Disability campaigner quizzes MP on cuts to support

Emma Donaldson, campaigning with Conservative councillor Ben Bradley (left) and MP Mark Spencer at Kirkby train station
Emma Donaldson, campaigning with Conservative councillor Ben Bradley (left) and MP Mark Spencer at Kirkby train station
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A disabled access campaigner from Hucknall is calling on MP Mark Spencer to explain why he backed moves to cut disability payments by £30 a week.

Mr Spencer voted against a House of Lords plan to assess the impact on sick and disabled people of reducing Employment and Support Allowance (ESA) WRAG payments by £30 a week on March 2.

Emma Donaldson enlisted the MP’s help for a campaign to get disabled access at Kirkby railway station last year.

Emma, who has suffered with focal cervical spinal atrophy since birth, will not be affected by the change as her condition is too severe. She said: “At the end of the day it is going to hit people hard. I would ask him why he voted for it and then give him a detailed version of somebody’s life that needs it and why this cut is ridiculous.

“It is a no win situation. I think it is terrible. I don’t know why they can’t cut it from other places.”

The move will see ESA cut from £102.15 to £73.10 a week from April 2017 - equal to jobseeker’s allowance - if claimants are deemed fit for “work-related activity”.

An estimated 500,000 ESA claimants, will see their benefits reduced by £1,500 a year. The cuts will affect new claimants or those who interrupt their claims for more than 12 weeks. Those with the most severe work-limiting conditions and disabilities are placed in the Support Group. The payment to people in this group will not be reduced.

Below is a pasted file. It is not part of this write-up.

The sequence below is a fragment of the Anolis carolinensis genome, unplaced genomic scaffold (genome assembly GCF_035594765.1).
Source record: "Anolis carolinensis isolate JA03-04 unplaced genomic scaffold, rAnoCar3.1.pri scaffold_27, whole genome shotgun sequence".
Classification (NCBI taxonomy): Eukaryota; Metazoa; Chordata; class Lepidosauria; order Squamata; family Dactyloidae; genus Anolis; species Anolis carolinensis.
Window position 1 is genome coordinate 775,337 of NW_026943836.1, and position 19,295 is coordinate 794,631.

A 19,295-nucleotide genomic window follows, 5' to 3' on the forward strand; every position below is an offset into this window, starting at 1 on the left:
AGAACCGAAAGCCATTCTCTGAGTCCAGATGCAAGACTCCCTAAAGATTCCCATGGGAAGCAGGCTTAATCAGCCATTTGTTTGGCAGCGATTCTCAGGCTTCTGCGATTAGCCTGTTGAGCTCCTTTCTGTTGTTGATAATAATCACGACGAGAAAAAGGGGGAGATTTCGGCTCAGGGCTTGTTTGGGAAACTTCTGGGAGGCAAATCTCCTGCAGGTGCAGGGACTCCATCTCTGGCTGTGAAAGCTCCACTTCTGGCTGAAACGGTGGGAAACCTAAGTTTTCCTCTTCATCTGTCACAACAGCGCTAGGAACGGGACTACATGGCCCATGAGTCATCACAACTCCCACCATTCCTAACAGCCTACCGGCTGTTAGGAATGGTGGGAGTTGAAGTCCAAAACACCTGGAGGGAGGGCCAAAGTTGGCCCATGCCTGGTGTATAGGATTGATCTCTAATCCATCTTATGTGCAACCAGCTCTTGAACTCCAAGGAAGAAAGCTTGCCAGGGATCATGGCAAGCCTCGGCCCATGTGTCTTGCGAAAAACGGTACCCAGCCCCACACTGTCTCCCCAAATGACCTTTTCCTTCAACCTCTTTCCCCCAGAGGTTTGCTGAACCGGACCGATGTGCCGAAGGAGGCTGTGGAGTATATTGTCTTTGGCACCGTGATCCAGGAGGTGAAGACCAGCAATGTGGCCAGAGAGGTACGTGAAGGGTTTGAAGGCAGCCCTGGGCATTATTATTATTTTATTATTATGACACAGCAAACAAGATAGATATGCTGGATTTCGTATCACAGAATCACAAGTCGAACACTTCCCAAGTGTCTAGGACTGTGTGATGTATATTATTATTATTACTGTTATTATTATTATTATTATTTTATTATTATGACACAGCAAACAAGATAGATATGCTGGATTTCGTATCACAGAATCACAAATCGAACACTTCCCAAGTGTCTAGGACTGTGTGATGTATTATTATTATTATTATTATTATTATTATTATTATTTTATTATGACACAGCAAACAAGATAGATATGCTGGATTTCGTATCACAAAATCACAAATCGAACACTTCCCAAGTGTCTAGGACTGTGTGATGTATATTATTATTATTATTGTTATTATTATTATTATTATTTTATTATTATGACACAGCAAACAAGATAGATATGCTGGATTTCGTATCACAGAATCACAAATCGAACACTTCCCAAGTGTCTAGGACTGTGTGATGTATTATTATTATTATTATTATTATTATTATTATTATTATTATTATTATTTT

Charities have warned that the cut to the benefit would make it more difficult for disabled people to find work and that many struggled to afford food on the benefit at its current level. The Government says the cut will motivate disabled people to find work.

Emma, 29, of Buckingham Avenue, said: “I have always said personally if the right job came along and it fitted in with my tiredness levels and my carers I would gladly go to work.

“I can’t make him change his mind. At the end of the day I don’t agree with what he has done. But he was brilliant through my campaign. I am in an awkward situation.

“I don’t think disabled people get a decent amount of money from the government.”

Emma said her campaign to put pressure on Netowrk Rail to improve the level of access at Kirkby is on hold after Network Rail revised their estimate for the work from £1m to £2m.

The government’s equalities watchdog, the Equalities and Human Rights Commission (EHCR) says the proposed cuts will disproportionately affect disabled people, widen inequalities and undermine the UK’s human rights obligations.

It said the proposed cut will “cause unnecessary hardship and anxiety to people who have been independently assessed and found unfit for work”.

In a Facebook post, Mr Spencer said: “We are spending more on disability support than Labour did. We now spend £50 billion a year on benefits to support people with disabilities or health conditions. This represents around 2.5 per cent of our Gross Domestic Product.

“New claimants with the most severe conditions (support category) will also not lose any money.

“New claimants who are able to work will get the same level of benefit as JSA, and will get much more support in finding employment than has previously been available.

“I think this is the right approach – our welfare system should help those who can work into work and provide a decent standard of living to those who can’t work.”